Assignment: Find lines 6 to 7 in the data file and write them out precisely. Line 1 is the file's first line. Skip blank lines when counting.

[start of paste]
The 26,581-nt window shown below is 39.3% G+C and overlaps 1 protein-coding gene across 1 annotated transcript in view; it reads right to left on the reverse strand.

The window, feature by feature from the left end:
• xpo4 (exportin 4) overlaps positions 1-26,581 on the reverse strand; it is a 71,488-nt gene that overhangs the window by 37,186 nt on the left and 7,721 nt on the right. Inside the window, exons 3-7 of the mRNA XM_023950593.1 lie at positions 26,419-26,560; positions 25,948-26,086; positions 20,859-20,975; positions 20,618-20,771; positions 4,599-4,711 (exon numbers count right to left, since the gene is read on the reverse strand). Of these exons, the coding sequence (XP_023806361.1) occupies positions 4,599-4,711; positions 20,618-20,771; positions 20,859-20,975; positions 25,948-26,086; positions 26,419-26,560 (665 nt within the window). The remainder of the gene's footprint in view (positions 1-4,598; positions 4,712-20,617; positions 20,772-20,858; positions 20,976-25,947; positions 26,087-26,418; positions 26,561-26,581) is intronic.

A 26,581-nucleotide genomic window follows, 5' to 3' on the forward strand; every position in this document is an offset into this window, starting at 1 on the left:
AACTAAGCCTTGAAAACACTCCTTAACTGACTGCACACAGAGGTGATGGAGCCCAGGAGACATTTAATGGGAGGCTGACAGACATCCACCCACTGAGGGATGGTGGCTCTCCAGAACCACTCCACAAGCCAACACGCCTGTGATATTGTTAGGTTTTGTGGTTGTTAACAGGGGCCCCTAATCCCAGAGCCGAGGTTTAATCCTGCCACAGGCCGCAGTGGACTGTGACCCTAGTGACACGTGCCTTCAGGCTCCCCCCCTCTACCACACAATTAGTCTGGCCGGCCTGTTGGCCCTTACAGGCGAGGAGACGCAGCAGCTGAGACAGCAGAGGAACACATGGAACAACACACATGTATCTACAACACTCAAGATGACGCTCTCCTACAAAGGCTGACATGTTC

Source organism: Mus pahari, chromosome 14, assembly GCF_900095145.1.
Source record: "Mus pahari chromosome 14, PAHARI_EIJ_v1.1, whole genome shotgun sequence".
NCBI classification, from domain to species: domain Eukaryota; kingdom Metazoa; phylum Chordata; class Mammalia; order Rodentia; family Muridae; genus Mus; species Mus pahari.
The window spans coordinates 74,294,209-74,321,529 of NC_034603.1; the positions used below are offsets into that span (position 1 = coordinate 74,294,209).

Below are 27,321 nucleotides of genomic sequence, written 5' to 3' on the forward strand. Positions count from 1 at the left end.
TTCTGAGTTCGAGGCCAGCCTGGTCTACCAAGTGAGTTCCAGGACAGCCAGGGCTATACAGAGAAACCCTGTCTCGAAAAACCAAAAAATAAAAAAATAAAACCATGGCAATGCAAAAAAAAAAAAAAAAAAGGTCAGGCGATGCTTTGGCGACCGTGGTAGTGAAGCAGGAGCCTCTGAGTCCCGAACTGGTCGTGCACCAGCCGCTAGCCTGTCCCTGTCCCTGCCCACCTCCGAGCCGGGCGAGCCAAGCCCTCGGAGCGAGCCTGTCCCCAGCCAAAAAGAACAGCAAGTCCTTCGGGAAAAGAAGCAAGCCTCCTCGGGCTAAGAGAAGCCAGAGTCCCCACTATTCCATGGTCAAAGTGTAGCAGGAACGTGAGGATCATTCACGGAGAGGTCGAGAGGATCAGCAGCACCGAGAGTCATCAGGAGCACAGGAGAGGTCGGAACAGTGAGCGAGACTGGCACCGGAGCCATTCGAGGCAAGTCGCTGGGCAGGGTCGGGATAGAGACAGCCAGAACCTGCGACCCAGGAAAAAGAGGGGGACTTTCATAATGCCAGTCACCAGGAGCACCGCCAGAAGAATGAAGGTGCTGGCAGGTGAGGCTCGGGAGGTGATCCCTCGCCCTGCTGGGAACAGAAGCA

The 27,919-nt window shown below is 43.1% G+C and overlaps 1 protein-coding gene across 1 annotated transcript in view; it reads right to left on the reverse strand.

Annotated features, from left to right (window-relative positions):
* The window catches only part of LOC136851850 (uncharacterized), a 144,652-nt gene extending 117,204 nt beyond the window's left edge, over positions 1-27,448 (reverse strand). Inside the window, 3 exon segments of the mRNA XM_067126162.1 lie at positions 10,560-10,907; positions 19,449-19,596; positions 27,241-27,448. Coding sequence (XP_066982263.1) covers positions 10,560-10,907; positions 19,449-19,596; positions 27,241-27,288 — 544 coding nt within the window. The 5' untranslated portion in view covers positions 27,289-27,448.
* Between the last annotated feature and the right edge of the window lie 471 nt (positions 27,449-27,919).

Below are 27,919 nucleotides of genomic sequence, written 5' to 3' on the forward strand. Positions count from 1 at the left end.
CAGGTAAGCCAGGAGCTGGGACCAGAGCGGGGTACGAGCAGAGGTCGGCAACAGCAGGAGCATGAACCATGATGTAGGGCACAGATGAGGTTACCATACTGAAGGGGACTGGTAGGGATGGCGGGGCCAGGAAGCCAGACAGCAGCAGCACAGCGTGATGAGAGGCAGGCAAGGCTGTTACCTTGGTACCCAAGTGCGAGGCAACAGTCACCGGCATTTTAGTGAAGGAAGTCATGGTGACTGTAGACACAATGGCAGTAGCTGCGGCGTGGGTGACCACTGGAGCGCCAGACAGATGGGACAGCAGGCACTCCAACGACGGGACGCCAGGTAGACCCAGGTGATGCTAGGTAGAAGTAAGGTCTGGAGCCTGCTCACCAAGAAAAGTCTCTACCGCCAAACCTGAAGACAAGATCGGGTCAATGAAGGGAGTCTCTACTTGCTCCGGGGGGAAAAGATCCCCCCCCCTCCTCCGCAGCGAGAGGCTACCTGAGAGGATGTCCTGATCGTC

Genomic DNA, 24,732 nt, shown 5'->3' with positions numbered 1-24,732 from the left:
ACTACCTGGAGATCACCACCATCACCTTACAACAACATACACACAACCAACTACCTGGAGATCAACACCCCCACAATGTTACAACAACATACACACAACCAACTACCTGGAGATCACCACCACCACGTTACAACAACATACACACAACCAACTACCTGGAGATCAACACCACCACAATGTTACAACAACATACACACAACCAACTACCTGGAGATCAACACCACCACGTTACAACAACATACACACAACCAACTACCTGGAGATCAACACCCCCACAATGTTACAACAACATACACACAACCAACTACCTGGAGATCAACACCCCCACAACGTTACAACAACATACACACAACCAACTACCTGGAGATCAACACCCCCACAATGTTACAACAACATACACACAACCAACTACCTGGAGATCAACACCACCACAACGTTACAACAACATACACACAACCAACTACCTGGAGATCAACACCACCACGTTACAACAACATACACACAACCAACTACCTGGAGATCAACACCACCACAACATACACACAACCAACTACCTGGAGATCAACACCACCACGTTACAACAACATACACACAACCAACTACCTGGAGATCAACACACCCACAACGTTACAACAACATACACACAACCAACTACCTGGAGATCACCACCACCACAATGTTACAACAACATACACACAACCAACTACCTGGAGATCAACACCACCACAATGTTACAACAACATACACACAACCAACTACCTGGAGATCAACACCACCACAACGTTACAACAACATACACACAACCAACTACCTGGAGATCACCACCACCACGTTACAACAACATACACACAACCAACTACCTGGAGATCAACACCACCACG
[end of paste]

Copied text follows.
Source organism: Mus pahari, chromosome 14, assembly GCF_900095145.1.
Source record: "Mus pahari chromosome 14, PAHARI_EIJ_v1.1, whole genome shotgun sequence".